All pollutant analyses, including sampling techniques, to be submitted as part of a wastewater discharge permit application or report shall be performed in accordance with the techniques prescribed in 40 CFR Part 136, unless otherwise specified in an applicable categorical pretreatment standard. If 40 CFR Part 136 does not contain sampling or analytical techniques for the pollutant in question or where EPA determines that 40 CFR Part 136 sampling and analyses are inappropriate for the pollutant in question, sampling and analyses must be performed in accordance with procedures approved by EPA.
   (A)   Sample collection and frequency.
      (1)   Composite method.  
         (a)   It is recommended that influent and effluent operational data be obtained through 24-hour flow proportional composite samples. Sampling may be done manually or automatically, and discretely or continuously. If discrete sampling is employed, at least 12 aliquots should be composited. Discrete sampling may be flow proportioned either by varying the time interval between each aliquot or the volume of each aliquot. All composites should be flow proportional to either the stream flow at the time of collection of the influent aliquot or to the total influent flow since the previous influent aliquot. Volatile pollutant aliquots must be combined in the laboratory immediately before analysis.
         (b)   Effluent sample collection need not be delayed to compensate for hydraulic detention unless the Superintendent elects to include detention time compensation or unless the approval authority requires detention time compensation. The approval authority may require that each effluent sample is taken approximately one detention time later than the corresponding influent sample when failure to do so would result in an unrepresentative portrayal of actual POTW operation. The detention period should be based on a 24-hour average daily flow value. The average daily flow should in turn be based on the average of the daily flows during the same month of the previous year.
      (2)   Grab method.
         (a)   If composite sampling is not an appropriate technique, grab samples should be taken to obtain influent and effluent operational data. A grab sample is an individual sample collected over a period of time not exceeding 15 minutes. The collection of influent grab samples should precede the collection of effluent samples by approximately one detention period except that where the detention period is greater than 24 hours such staggering of the sample collection may not be necessary or appropriate. The detention period should be based on a 24-hour average daily flow value. The average daily flow should in turn be based upon the average of the daily flows during the same month of the previous year. Grab sampling should be employed where the pollutants being evaluated are those, such as cyanide and phenol, which may not be held for an extended period because of biological, chemical or physical interaction which take place after sample collection and affect the results.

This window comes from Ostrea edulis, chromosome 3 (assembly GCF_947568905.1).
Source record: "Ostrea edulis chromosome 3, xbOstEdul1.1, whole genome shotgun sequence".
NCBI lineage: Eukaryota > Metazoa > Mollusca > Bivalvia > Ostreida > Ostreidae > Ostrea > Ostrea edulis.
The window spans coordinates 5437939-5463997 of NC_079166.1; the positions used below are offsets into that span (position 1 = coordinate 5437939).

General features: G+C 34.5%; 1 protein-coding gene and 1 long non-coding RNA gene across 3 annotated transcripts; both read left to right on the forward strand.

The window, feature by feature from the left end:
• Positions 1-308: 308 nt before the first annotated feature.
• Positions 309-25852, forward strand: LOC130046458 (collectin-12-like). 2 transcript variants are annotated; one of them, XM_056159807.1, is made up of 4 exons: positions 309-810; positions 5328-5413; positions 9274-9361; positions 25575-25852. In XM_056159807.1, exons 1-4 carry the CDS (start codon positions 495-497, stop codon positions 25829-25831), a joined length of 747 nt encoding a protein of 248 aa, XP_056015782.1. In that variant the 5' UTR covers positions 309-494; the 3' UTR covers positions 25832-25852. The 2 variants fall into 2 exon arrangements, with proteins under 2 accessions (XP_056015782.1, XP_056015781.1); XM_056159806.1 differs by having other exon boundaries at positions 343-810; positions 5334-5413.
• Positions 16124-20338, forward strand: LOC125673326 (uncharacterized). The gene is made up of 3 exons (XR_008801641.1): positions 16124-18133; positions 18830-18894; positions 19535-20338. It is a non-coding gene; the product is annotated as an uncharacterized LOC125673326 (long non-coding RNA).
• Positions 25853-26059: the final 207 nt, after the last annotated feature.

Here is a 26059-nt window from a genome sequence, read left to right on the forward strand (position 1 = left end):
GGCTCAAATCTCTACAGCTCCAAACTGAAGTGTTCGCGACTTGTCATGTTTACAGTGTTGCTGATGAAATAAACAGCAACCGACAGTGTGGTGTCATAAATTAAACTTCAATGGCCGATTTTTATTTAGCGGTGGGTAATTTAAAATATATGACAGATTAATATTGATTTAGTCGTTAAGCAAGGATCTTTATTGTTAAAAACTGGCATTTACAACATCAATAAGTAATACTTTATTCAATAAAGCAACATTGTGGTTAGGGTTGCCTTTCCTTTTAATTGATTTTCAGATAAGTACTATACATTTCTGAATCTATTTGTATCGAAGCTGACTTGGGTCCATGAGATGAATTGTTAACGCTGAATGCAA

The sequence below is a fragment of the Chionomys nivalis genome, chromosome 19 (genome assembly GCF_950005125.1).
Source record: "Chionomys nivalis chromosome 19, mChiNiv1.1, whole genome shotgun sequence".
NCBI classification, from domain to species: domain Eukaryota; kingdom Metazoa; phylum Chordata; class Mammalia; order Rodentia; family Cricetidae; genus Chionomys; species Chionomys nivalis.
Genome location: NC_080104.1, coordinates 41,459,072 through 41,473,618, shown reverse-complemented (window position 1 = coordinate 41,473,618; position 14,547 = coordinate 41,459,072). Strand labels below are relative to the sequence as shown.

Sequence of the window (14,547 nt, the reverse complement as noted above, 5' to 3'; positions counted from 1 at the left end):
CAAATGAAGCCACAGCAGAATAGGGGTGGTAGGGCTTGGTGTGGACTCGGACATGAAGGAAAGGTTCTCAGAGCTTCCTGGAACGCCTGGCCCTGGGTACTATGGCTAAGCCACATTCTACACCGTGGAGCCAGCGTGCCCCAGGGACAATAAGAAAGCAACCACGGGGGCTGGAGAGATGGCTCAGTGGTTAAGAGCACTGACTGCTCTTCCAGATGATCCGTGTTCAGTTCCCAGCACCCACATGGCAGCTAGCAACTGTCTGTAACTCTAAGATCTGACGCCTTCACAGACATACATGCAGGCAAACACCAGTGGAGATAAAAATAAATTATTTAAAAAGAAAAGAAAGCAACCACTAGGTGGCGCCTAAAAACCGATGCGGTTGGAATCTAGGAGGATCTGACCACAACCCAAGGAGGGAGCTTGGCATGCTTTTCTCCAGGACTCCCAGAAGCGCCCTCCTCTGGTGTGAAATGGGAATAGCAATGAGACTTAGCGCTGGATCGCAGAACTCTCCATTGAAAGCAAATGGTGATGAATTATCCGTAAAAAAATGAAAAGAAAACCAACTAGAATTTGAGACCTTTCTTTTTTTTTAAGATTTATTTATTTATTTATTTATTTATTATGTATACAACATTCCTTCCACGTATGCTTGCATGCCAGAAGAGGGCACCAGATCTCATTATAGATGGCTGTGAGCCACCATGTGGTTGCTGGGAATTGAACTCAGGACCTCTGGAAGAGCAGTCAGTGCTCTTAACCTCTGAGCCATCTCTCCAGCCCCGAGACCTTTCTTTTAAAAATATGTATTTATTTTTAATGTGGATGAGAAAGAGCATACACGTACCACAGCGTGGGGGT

(b)   If an industrial user monitors any regulated pollutant at the appropriate sampling location more frequently than required by the control authority, they shall follow the procedures prescribed in this section, and the results of this monitoring shall be included in the report.
   (B)   Timing. Written reports will be deemed to have been submitted on the date postmarked. For reports which are not mailed, postage prepaid, into a mail facility serviced by the United States Postal Service, the date of receipt of the report shall govern.
   (C)   Record keeping. Users subject to the reporting requirements of this chapter shall retain, and make available for inspection and copying, all records of information obtained pursuant to any monitoring activities required by this chapter and any additional records of information obtained pursuant to monitoring activities undertaken by the user independent of such requirements and documentation associated with Best Management Practices. Records shall include the date, exact place, method, and time of sampling, and the name of the person(s) taking the samples; the dates analyses were performed; who performed the analyses; the analytical techniques or methods used; and the results of such analyses. These records shall remain available for a period of at least three years. This period shall be automatically extended for the duration of any litigation concerning the user or the city or where the user has been specifically notified of a longer retention period by Superintendent.
(Ord. 16-005, passed 5-18-16)